Book Review Norman Bethune in Spain

June 12, 2014
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Bethune_in_SpainNorman Bethune in Spain: Commitment, Crisis and Conspiracy. By David Letherbridge. (Brighton: Sussex Academic Press: Cañada Blanch Centre for Contemporary Spanish Studies, 2013.)

Norman Bethune was probably the most prominent Canadian volunteer in the Spanish Civil War. He is the subject of over a dozen biographies from which one can learn about his role in developing blood transfusion techniques during wartime. Most books regarding Bethune have raised questions but have provided little explanation regarding Bethune’s troublesome relationship with Spanish authorities, rumors about alcoholism and libertinage, and his withdrawal from the Canadian Blood Transfusion Service he created. David Letherbridge’s new biography does a remarkable job clarifying these issues.

Bethune’s contributions to wartime medical services are legendary. He was in charge of the first mobile blood transfusion unit, a service that started modestly with headquarters in Madrid, but expanded into satellite units in Barcelona, Valencia, and Jaén. Bethune’s main contribution was the unit’s mobility. “He took the blood to the wounded,” and in doing so the Canadians were responsible for 80 percent of all blood transfusions during the war.

Bethune arrived in Spain around the same time the first international volunteers did in November 1936, and upon his arrival started organizing the Canadian Blood Transfusion Service. Working side by side with Bethune was a group of Canadians and Celia Greenspan, the first known American woman volunteer.

Propaganda was a major front in the Spanish Civil War, and Bethune understood this well. From EAQ, a radio station off Gran Vía, he broadcast to British and North American audiences. Some of the transcripts of his addresses are reproduced in this book, including other documents by Bethune, such as his pamphlet The Crime on the Road: Málaga-Almería. Letherbridge comments extensively on Heart of Spain, the documentary film that Bethune made and later used to publicize his work and raise awareness during his North American tour.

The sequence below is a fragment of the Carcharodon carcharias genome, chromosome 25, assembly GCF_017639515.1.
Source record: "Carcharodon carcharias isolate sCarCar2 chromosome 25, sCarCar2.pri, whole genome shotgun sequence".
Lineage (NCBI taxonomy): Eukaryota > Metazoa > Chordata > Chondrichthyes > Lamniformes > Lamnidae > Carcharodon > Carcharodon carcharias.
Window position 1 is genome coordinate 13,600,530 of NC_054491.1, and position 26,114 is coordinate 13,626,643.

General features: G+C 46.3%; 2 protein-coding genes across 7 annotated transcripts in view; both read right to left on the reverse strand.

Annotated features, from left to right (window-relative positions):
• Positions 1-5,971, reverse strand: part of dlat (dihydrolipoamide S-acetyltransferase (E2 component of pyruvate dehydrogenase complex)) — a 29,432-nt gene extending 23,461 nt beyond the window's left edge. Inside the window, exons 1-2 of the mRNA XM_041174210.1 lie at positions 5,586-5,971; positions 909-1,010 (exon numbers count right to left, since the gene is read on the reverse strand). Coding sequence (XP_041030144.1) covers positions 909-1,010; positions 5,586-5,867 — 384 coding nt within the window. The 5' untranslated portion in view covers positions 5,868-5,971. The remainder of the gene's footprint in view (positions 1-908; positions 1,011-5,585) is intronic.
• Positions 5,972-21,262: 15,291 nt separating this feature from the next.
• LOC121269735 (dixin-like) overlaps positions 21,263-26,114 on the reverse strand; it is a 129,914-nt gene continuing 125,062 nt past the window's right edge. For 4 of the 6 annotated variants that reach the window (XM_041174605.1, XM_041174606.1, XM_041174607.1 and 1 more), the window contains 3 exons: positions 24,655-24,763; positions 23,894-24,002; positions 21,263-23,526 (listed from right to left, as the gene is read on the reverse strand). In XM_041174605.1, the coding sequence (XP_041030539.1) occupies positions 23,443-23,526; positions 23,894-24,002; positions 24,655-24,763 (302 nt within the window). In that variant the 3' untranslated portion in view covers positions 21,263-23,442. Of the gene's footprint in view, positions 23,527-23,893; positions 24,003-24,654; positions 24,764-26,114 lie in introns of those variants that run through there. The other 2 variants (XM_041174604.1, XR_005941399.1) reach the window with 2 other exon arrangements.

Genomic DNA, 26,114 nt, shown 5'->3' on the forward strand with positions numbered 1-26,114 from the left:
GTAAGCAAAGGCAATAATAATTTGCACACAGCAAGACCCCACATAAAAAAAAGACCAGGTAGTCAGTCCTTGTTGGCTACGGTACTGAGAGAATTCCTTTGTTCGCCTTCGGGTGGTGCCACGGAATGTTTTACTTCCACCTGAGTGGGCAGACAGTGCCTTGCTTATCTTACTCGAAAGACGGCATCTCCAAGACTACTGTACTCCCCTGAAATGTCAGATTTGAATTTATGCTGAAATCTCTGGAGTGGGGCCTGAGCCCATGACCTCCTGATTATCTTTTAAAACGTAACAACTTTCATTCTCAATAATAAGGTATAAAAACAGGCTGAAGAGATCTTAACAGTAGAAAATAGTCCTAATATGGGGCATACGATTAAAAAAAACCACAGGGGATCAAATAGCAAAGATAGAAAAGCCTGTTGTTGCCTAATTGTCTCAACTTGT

Bethune’s assistance to the civilian population after the fall of Málaga was a life changing experience. For three days, he and his aides treated hundreds of people en route to Almería in the unit’s ambulance. They would not have survived otherwise. Surprisingly, Letherbridge covers this episode in one chapter, relying mostly on the pamphlet mentioned earlier. Bethune’s presence on the road to Málaga was due to test the transport blood supplies from Barcelona in their refrigerated truck, an experiment he aborted after the humanitarian crisis confronted him. Bethune solved the deficit in blood supplies during the battle of Jarama—when 700 wounded were brought to his hospital in the first five days—by extracting blood from the deceased. Cadaver blood transfusion was an experimental method he tried in desperation to save lives.

Letherbrige’s choice of the word “conspiracy” in the book’s subtitle refers to Bethune’s withdrawal from Spain. It seems quite possible that it was linked to a report sent by some of his collaborators to Canadian Communist Party officials informing them of his autocratic and selfish attitude toward his comrades. These slanderous accusations led to a police report on Bethune. He left Spain in May 1937.

In Letherbridge words, Bethune’s contribution can be put simply: “He had brought blood to the wounded twisting in agony on the front lines. He had built with his own hands and his own determination the world’s first unified mobile blood transfusion service. What more could be asked of any man?”

David Rodríguez-Solás is Visiting Assistant Professor of Spanish at Middlebury College. His most recent book is Teatros nacionales republicanos: la Segunda República y el teatro clásico español (Iberoamericana-Vervuert, 2014).

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